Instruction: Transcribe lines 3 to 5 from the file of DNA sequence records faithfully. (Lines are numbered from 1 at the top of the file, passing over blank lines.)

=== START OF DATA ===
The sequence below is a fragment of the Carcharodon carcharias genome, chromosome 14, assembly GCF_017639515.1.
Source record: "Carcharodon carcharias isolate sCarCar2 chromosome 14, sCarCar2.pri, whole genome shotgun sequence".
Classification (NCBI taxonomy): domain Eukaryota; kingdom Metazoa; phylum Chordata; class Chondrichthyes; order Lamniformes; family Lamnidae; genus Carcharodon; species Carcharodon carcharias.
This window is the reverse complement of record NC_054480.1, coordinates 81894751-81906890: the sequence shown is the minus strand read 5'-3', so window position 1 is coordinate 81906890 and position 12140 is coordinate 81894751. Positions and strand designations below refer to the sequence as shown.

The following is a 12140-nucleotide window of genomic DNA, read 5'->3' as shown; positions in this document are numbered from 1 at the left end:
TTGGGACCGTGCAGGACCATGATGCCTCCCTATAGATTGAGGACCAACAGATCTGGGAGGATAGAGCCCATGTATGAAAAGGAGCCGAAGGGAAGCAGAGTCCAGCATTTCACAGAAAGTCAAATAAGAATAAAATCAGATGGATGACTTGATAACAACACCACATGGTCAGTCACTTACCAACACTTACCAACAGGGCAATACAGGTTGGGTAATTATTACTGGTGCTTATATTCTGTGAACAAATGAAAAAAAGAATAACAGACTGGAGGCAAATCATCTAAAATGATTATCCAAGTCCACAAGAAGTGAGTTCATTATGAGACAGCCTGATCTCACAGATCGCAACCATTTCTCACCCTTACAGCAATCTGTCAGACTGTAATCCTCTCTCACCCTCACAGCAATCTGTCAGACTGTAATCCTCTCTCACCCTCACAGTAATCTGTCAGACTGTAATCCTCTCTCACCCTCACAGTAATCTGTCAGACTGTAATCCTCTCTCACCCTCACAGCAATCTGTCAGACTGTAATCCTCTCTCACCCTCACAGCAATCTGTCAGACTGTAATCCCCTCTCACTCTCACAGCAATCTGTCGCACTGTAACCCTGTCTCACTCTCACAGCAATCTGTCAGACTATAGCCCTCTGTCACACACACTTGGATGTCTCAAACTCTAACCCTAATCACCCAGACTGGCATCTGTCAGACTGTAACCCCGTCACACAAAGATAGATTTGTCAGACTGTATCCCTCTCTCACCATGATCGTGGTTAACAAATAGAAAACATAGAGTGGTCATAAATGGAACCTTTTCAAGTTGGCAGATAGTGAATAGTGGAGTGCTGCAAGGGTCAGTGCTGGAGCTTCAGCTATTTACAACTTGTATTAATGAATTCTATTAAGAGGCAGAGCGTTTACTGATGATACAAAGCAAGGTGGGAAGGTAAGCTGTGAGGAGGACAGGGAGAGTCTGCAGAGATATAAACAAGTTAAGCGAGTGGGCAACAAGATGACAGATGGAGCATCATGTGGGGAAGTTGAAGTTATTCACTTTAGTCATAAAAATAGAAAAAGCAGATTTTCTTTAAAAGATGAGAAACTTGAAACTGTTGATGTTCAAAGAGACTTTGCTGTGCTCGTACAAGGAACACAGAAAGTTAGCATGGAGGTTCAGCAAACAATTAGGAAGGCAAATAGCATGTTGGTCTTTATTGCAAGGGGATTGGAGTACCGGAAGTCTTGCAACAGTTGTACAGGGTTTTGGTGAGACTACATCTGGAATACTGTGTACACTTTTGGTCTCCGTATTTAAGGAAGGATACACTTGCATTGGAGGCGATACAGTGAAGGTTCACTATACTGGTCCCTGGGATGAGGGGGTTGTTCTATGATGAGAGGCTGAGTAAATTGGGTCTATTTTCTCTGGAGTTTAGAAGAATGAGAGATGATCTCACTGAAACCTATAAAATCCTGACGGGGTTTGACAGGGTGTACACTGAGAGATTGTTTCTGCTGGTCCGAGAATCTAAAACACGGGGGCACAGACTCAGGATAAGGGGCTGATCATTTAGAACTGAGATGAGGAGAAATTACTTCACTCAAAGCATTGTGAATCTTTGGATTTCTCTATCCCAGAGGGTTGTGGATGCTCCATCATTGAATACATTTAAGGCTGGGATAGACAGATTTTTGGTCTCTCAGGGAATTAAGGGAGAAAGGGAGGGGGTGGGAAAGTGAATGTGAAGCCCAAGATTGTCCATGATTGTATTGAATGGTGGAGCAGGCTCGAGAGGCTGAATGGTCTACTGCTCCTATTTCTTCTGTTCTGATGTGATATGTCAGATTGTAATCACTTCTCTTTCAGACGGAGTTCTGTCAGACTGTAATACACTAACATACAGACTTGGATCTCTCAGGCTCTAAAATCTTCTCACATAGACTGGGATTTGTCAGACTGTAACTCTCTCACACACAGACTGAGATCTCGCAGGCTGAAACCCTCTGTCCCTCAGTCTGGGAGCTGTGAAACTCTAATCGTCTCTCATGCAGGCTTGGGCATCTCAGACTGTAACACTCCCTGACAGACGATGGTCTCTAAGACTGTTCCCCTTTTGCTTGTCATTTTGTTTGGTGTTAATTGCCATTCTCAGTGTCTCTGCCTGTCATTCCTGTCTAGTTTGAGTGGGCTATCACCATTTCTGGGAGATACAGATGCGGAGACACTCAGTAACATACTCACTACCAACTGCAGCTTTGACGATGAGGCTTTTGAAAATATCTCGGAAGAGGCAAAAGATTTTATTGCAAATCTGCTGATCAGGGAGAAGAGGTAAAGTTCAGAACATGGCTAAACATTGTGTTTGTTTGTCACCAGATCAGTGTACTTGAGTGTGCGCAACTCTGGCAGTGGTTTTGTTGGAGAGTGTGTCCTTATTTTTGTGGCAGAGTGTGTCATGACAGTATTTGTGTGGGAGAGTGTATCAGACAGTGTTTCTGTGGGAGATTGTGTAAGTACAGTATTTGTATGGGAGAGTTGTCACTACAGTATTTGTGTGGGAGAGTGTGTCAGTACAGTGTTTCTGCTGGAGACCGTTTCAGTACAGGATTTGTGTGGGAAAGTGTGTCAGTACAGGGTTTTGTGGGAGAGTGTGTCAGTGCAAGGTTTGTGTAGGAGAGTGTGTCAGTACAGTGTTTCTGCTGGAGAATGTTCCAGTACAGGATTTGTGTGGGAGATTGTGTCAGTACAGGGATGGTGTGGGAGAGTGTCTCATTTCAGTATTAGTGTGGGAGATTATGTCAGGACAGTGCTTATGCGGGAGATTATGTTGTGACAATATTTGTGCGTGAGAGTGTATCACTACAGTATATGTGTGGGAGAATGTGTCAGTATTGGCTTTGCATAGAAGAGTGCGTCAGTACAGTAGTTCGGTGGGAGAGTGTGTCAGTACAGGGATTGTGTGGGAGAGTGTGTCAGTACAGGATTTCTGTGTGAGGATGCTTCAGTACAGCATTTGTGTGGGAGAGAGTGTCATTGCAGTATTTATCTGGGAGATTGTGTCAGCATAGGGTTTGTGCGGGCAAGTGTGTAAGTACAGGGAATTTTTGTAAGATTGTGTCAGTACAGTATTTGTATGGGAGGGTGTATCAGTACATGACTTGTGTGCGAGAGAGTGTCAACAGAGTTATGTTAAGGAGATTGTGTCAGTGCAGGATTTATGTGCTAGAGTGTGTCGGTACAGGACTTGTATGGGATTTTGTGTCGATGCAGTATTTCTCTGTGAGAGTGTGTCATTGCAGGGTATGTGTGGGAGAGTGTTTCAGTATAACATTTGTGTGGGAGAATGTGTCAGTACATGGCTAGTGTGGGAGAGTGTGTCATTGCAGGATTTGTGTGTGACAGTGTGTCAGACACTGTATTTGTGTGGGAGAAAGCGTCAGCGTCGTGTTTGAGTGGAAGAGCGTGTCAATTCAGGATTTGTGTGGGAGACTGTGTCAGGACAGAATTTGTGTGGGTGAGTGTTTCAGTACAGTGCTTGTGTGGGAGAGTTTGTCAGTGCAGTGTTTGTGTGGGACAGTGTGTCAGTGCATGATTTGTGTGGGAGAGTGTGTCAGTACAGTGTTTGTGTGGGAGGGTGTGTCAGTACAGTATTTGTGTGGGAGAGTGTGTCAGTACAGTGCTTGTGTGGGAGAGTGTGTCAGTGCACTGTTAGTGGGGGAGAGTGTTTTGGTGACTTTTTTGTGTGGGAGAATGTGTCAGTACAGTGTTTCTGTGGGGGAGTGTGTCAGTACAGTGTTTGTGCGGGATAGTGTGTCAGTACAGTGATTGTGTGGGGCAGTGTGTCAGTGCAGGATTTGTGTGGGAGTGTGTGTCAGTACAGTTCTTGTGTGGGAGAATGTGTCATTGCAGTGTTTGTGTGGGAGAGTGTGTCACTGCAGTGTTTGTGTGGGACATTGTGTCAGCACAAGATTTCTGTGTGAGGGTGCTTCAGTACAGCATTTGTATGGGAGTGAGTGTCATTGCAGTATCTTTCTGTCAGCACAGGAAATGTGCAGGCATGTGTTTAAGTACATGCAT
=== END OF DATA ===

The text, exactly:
Classification (NCBI taxonomy): domain Eukaryota; kingdom Metazoa; phylum Chordata; class Chondrichthyes; order Lamniformes; family Lamnidae; genus Carcharodon; species Carcharodon carcharias.
This window is the reverse complement of record NC_054480.1, coordinates 81894751-81906890: the sequence shown is the minus strand read 5'-3', so window position 1 is coordinate 81906890 and position 12140 is coordinate 81894751. Positions and strand designations below refer to the sequence as shown.

The following is a 12140-nucleotide window of genomic DNA, read 5'->3' as shown; positions in this document are numbered from 1 at the left end: